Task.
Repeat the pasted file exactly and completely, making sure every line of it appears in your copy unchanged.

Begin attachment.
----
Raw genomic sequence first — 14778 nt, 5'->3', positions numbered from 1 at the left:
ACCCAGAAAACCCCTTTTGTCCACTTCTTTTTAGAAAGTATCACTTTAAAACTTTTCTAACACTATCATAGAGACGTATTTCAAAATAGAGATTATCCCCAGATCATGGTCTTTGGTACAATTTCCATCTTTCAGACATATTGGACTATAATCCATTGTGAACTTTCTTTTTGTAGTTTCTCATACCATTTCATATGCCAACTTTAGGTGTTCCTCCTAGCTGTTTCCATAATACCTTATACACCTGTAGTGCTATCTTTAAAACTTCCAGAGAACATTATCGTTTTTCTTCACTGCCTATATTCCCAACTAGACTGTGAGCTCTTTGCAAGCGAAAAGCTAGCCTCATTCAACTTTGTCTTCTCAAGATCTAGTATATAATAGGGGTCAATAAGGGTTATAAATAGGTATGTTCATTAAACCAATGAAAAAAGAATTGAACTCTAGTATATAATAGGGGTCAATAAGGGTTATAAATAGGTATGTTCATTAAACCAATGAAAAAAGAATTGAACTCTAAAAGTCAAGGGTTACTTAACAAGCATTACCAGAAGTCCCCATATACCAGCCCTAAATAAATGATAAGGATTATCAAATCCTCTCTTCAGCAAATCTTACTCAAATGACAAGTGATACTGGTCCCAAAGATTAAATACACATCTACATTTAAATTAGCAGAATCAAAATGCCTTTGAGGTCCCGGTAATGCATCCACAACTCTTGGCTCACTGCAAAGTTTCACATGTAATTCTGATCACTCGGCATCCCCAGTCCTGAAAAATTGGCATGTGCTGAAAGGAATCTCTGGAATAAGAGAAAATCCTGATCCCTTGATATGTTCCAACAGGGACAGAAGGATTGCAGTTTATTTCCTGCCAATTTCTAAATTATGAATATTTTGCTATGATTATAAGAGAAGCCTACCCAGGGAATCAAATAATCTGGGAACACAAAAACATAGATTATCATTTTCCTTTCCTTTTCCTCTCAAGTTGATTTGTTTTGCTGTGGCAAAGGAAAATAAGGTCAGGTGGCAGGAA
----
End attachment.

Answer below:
Raw genomic sequence first — 14778 nt, 5'->3', positions numbered from 1 at the left:
ACCCAGAAAACCCCTTTTGTCCACTTCTTTTTAGAAAGTATCACTTTAAAACTTTTCTAACACTATCATAGAGACGTATTTCAAAATAGAGATTATCCCCAGATCATGGTCTTTGGTACAATTTCCATCTTTCAGACATATTGGACTATAATCCATTGTGAACTTTCTTTTTGTAGTTTCTCATACCATTTCATATGCCAACTTTAGGTGTTCCTCCTAGCTGTTTCCATAATACCTTATACACCTGTAGTGCTATCTTTAAAACTTCCAGAGAACATTATCGTTTTTCTTCACTGCCTATATTCCCAACTAGACTGTGAGCTCTTTGCAAGCGAAAAGCTAGCCTCATTCAACTTTGTCTTCTCAAGATCTAGTATATAATAGGGGTCAATAAGGGTTATAAATAGGTATGTTCATTAAACCAATGAAAAAAGAATTGAACTCTAGTATATAATAGGGGTCAATAAGGGTTATAAATAGGTATGTTCATTAAACCAATGAAAAAAGAATTGAACTCTAAAAGTCAAGGGTTACTTAACAAGCATTACCAGAAGTCCCCATATACCAGCCCTAAATAAATGATAAGGATTATCAAATCCTCTCTTCAGCAAATCTTACTCAAATGACAAGTGATACTGGTCCCAAAGATTAAATACACATCTACATTTAAATTAGCAGAATCAAAATGCCTTTGAGGTCCCGGTAATGCATCCACAACTCTTGGCTCACTGCAAAGTTTCACATGTAATTCTGATCACTCGGCATCCCCAGTCCTGAAAAATTGGCATGTGCTGAAAGGAATCTCTGGAATAAGAGAAAATCCTGATCCCTTGATATGTTCCAACAGGGACAGAAGGATTGCAGTTTATTTCCTGCCAATTTCTAAATTATGAATATTTTGCTATGATTATAAGAGAAGCCTACCCAGGGAATCAAATAATCTGGGAACACAAAAACATAGATTATCATTTTCCTTTCCTTTTCCTCTCAAGTTGATTTGTTTTGCTGTGGCAAAGGAAAATAAGGTCAGGTGGCAGGAA